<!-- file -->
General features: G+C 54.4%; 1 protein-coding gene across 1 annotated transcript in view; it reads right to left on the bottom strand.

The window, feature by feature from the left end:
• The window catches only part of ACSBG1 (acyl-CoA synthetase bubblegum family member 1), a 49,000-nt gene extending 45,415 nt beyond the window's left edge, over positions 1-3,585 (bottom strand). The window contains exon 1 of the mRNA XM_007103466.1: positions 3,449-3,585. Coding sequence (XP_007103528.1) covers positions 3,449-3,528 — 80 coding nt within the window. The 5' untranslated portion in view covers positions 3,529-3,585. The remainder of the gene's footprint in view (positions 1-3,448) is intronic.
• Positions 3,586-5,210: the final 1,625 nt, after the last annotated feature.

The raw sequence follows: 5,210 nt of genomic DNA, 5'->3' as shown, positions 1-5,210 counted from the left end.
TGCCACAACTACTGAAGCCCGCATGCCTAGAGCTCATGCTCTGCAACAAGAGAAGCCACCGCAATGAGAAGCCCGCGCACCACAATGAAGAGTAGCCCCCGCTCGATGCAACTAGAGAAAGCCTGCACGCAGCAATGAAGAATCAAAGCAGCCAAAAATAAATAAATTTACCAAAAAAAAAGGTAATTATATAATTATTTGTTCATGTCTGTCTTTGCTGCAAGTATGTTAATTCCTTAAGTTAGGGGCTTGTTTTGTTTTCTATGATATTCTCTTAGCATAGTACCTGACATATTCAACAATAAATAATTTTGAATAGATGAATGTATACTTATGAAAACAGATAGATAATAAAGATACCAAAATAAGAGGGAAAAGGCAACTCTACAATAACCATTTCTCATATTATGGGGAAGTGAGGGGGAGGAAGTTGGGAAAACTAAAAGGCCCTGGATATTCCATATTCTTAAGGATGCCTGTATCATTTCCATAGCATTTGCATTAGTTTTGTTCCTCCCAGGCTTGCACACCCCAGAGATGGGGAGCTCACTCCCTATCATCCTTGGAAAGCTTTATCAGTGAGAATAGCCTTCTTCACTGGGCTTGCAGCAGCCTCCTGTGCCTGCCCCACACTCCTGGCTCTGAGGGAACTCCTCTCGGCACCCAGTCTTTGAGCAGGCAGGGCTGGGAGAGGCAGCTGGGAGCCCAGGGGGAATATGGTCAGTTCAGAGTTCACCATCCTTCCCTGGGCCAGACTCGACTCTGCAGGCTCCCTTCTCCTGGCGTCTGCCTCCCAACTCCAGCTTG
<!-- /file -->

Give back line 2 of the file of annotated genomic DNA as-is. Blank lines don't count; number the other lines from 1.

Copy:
The window, feature by feature from the left end: